the .Net environment "managed" visual studio languages VB.Net and C#.
Who makes (and sells) VisualStudo.Net?
Microsoft

What about the "DX" part of MDX?
This stands for DirectX.
Who invented/developed DirectX?
DirectX is pretty much proprietary to one company.
Microsoft

Do you see the commonality here?
If MDX was "buggy and leaky" then there is really only one company to blame.
Guess which one?

There was also really only one company, that if they had preservered
(and not thrown in the towel prematurely), could have fixed MDX.
Guess which one?



The other thing way to look at things..
Given that DirectX is now so deeply embedded at the Windows operating system level,
(a DirectX9 video card is part of the minimum requirement for both Vista and Win7),
the company that sells the operating system that has DirectX integrated into it
has the most to gain if .Net managed language programmers (including VB.Net programmers)
are able to access DirectX features easily (and stably) from its own VS.Net product.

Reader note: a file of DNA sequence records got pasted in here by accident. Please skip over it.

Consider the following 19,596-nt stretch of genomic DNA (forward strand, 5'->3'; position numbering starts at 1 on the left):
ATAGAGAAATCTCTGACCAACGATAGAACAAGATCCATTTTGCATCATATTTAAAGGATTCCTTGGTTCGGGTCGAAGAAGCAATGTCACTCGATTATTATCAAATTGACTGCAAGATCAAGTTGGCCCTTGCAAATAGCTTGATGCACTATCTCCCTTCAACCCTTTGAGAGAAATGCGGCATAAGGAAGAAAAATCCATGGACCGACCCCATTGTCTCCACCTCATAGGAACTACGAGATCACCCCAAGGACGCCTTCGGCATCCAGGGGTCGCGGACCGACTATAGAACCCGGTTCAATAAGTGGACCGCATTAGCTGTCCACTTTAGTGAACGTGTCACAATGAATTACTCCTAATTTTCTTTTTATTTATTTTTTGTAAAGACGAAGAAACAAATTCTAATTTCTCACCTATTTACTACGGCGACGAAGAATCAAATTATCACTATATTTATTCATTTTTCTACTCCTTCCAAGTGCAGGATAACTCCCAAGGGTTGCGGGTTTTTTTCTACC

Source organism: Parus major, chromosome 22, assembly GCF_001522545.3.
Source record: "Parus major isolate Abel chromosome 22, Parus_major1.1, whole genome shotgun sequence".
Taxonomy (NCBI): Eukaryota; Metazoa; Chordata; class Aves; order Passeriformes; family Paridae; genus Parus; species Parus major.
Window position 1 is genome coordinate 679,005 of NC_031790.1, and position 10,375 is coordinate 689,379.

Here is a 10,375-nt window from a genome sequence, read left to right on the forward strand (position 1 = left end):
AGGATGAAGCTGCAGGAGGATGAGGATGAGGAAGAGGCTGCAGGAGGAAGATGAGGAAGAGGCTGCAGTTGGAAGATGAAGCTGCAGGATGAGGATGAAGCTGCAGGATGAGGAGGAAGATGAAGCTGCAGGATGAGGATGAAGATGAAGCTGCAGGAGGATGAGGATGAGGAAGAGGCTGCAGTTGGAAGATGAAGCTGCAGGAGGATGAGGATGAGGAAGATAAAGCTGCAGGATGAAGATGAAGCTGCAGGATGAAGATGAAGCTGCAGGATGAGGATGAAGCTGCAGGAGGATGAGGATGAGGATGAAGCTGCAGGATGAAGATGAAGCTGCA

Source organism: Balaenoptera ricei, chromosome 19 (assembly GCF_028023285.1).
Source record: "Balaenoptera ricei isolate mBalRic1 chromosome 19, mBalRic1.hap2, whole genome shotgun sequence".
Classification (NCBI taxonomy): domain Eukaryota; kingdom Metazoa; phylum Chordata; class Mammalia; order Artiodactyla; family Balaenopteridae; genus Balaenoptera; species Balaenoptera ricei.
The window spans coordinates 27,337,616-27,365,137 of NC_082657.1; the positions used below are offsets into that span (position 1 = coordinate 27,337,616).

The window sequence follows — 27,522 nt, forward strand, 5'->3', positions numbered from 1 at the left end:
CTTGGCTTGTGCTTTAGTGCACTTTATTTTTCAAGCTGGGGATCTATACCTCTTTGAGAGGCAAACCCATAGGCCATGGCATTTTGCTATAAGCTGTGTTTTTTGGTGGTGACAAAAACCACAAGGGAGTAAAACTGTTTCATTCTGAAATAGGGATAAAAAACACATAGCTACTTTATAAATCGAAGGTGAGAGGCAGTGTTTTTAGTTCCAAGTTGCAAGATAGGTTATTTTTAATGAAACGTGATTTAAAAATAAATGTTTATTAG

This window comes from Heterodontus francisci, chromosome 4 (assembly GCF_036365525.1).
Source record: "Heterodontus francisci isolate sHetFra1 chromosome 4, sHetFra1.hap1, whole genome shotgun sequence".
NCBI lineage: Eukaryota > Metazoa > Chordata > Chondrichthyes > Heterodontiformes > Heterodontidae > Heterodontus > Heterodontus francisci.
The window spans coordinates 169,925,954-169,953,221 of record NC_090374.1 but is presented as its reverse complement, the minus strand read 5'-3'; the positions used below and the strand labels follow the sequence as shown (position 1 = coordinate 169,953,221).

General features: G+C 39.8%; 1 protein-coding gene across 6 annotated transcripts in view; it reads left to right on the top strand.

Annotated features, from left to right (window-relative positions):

If MDX had been fully developed and had achieved a certain level of success,
both Microsoft and the users of its Visual Studio coding products would have gained.
It could have been Win, Win.
Now with MDX abandoned its Lose Lose.

XNA was (and is) heavily skewed to the C# crowd and anyone looking to convert
VB6 DX code to VB.Net XNA code doesn't have a lot of resources from Microsoft to help them.

Microsoft, in its arrogance, has always made the assumption, if we decided to replace technology "A" with "B" then
then, because we control the marketplace tied in with the Windows "ecosystem",
everyone should just be prepared to abandon technology "A" (whether its really "obsolete" or not) because Microsoft says so.

This is so not only arrogant and myopic but a poor business practice on Microsoft.

Let the marketplace decide when its ready to abandon all hope for a certain technology.

Until then milk the customers to offset the "long tail" support costs.

Make a point of selling "bridging" products, where the most expensive bridging products convert the oldest to the newest.

Could you imagine how much a Quickbasic to WPF/XAML/Silverlight comvertor could/would cost?

I can't even imagine what the thought of such a ridiculous conceptual monstrosity does for a WPF supporter like AtmaWeapon,
but I'm sure a least a few people would buy it with the Microsoft label on the package.

On the other hand more milder upgrade step utilities could cost less
because those developers are sort of "following along" with (and are "in tune" with)
Microsoft's timely developer upgrade game plan.